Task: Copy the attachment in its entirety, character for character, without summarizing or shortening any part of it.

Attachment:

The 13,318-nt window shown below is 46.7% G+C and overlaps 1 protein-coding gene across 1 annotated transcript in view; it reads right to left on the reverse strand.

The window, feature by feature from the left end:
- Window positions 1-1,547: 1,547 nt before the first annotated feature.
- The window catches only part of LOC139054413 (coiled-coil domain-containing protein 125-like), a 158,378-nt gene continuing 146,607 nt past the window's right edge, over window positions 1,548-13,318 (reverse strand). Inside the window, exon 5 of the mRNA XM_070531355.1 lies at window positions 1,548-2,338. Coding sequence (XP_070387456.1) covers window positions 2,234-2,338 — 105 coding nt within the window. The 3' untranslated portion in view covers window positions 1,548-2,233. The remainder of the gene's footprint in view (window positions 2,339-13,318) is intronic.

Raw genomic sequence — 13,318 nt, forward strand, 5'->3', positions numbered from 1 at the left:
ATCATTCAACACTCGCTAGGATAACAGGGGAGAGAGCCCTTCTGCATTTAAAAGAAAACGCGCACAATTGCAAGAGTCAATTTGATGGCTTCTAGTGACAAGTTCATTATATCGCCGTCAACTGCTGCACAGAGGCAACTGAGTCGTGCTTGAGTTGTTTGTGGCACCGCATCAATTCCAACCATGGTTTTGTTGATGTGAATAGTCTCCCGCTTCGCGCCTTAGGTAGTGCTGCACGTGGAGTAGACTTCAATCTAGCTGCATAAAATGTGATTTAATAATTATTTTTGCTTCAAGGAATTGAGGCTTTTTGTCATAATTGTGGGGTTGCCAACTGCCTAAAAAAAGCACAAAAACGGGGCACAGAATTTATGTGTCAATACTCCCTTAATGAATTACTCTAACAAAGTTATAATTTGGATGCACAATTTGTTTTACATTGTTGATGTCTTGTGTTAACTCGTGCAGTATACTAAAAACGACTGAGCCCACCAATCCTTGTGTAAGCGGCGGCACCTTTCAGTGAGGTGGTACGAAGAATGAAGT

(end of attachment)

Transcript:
The 13,318-nt window shown below is 46.7% G+C and overlaps 1 protein-coding gene across 1 annotated transcript in view; it reads right to left on the reverse strand.

The window, feature by feature from the left end:
- Window positions 1-1,547: 1,547 nt before the first annotated feature.
- The window catches only part of LOC139054413 (coiled-coil domain-containing protein 125-like), a 158,378-nt gene continuing 146,607 nt past the window's right edge, over window positions 1,548-13,318 (reverse strand). Inside the window, exon 5 of the mRNA XM_070531355.1 lies at window positions 1,548-2,338. Coding sequence (XP_070387456.1) covers window positions 2,234-2,338 — 105 coding nt within the window. The 3' untranslated portion in view covers window positions 1,548-2,233. The remainder of the gene's footprint in view (window positions 2,339-13,318) is intronic.

Raw genomic sequence — 13,318 nt, forward strand, 5'->3', positions numbered from 1 at the left:
ATCATTCAACACTCGCTAGGATAACAGGGGAGAGAGCCCTTCTGCATTTAAAAGAAAACGCGCACAATTGCAAGAGTCAATTTGATGGCTTCTAGTGACAAGTTCATTATATCGCCGTCAACTGCTGCACAGAGGCAACTGAGTCGTGCTTGAGTTGTTTGTGGCACCGCATCAATTCCAACCATGGTTTTGTTGATGTGAATAGTCTCCCGCTTCGCGCCTTAGGTAGTGCTGCACGTGGAGTAGACTTCAATCTAGCTGCATAAAATGTGATTTAATAATTATTTTTGCTTCAAGGAATTGAGGCTTTTTGTCATAATTGTGGGGTTGCCAACTGCCTAAAAAAAGCACAAAAACGGGGCACAGAATTTATGTGTCAATACTCCCTTAATGAATTACTCTAACAAAGTTATAATTTGGATGCACAATTTGTTTTACATTGTTGATGTCTTGTGTTAACTCGTGCAGTATACTAAAAACGACTGAGCCCACCAATCCTTGTGTAAGCGGCGGCACCTTTCAGTGAGGTGGTACGAAGAATGAAGT